Portfolio manager John Hussman, whose bear market warnings have been snubbed by a market up nearly 10% this year and 24% since October lows, has stepped up his prophecy of doom, saying present conditions put this market in the most negative 1.5% of historical periods in which to invest.
In his latest missive to investors on Monday, the former finance professor and manager of the eponymous fund family elaborates on an attention-getting comment last week warning that the same market conditions that led to massive market crashes in 1987, 2000 and 2007 prevail today. An article in this week’s Barron’s approvingly cites Hussman’s analysis that we are currently in a “who’s who of awful times to invest” and advocates assuming a defensive posture in today’s market.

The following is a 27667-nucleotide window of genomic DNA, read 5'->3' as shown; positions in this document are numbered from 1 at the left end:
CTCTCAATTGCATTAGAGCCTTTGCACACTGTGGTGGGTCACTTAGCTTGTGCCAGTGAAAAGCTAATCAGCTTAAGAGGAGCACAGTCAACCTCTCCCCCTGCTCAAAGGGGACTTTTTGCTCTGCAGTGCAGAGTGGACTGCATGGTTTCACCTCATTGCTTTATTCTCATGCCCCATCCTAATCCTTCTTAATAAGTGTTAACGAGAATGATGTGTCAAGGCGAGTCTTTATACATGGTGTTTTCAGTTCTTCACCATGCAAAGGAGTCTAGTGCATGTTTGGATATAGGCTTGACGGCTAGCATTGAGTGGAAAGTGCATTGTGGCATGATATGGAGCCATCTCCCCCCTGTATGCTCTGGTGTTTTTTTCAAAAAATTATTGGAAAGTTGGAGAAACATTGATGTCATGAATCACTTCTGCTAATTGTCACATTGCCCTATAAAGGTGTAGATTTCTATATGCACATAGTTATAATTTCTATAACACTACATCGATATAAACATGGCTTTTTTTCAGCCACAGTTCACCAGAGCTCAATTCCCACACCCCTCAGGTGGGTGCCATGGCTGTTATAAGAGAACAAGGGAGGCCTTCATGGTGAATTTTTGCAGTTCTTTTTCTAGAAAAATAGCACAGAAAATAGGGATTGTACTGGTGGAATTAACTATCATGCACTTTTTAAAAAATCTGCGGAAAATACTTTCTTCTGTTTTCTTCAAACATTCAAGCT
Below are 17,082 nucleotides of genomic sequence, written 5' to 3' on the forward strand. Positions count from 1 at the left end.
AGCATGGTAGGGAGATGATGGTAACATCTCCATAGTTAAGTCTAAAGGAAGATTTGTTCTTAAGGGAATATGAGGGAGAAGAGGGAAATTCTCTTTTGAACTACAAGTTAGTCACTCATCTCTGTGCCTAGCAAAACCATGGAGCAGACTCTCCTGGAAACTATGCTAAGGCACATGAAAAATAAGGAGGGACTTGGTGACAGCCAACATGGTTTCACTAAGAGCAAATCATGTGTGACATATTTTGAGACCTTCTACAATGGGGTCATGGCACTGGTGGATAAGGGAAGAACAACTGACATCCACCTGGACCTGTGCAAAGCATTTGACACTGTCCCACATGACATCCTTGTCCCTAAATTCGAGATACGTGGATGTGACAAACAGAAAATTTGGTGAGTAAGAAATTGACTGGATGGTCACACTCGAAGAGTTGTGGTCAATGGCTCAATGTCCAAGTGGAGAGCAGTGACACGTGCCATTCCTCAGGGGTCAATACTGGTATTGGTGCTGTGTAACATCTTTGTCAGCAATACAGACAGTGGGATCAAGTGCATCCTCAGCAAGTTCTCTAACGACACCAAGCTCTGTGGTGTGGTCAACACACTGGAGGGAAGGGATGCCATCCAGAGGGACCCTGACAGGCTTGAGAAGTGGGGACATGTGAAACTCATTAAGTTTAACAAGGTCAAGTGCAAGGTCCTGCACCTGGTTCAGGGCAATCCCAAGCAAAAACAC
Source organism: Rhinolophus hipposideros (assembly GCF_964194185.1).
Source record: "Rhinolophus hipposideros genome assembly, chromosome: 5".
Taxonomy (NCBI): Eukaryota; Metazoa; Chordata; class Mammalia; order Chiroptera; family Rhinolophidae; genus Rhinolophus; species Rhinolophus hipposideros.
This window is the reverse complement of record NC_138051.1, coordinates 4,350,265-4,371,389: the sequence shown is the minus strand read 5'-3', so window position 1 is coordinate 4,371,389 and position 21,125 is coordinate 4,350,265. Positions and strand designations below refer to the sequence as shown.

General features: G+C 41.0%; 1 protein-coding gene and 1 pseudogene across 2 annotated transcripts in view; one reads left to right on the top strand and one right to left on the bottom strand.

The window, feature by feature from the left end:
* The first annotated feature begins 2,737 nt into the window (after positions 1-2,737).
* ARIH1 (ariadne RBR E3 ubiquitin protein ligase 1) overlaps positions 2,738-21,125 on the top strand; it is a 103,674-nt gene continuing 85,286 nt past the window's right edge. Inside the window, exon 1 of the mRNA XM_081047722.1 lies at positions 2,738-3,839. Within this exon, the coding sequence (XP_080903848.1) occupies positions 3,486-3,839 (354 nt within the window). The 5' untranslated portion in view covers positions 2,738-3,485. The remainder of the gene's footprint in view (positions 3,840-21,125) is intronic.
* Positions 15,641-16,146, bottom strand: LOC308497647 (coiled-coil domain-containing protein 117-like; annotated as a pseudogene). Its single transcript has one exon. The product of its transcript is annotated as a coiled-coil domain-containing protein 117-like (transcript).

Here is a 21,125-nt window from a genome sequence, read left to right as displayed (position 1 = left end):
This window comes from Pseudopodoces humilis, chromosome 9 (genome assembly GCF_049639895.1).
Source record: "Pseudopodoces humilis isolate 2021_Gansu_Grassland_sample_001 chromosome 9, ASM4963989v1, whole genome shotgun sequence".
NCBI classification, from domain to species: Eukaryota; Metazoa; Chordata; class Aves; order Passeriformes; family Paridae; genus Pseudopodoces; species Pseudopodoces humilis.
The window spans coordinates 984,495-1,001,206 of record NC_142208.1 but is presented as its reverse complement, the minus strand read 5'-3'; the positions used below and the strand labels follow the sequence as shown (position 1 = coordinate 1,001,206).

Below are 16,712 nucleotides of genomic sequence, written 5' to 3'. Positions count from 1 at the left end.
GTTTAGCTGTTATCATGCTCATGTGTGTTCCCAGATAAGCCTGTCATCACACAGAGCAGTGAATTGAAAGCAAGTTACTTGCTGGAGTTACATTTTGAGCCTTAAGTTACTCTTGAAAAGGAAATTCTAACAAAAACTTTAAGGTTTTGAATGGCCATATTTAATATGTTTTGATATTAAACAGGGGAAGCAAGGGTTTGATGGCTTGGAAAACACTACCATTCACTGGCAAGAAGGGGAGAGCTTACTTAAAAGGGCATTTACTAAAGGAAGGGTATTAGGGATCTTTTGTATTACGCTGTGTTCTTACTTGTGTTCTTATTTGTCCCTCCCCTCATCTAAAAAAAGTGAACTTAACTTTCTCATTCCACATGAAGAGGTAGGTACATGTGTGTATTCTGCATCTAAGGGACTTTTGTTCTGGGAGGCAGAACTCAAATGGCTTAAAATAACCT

The key conditions that Hussman (left) associates with markets about to crash are an S&P 500 trading sharply above its 52-week moving average and more than 50% above its four-year low; a “Shiller P/E” well above 18; a 10-year Treasury well above levels reached six months ago; and high bullishness and low bearishness among investment advisors. Those top-of-the-roller coaster historical periods led to immediate sell-offs of about 10% or even higher, followed by plunges of some 50% thereafter in 2000-2002, for instance, or in 2007-2009. Hussman was on record calling that last market drop in July 2007.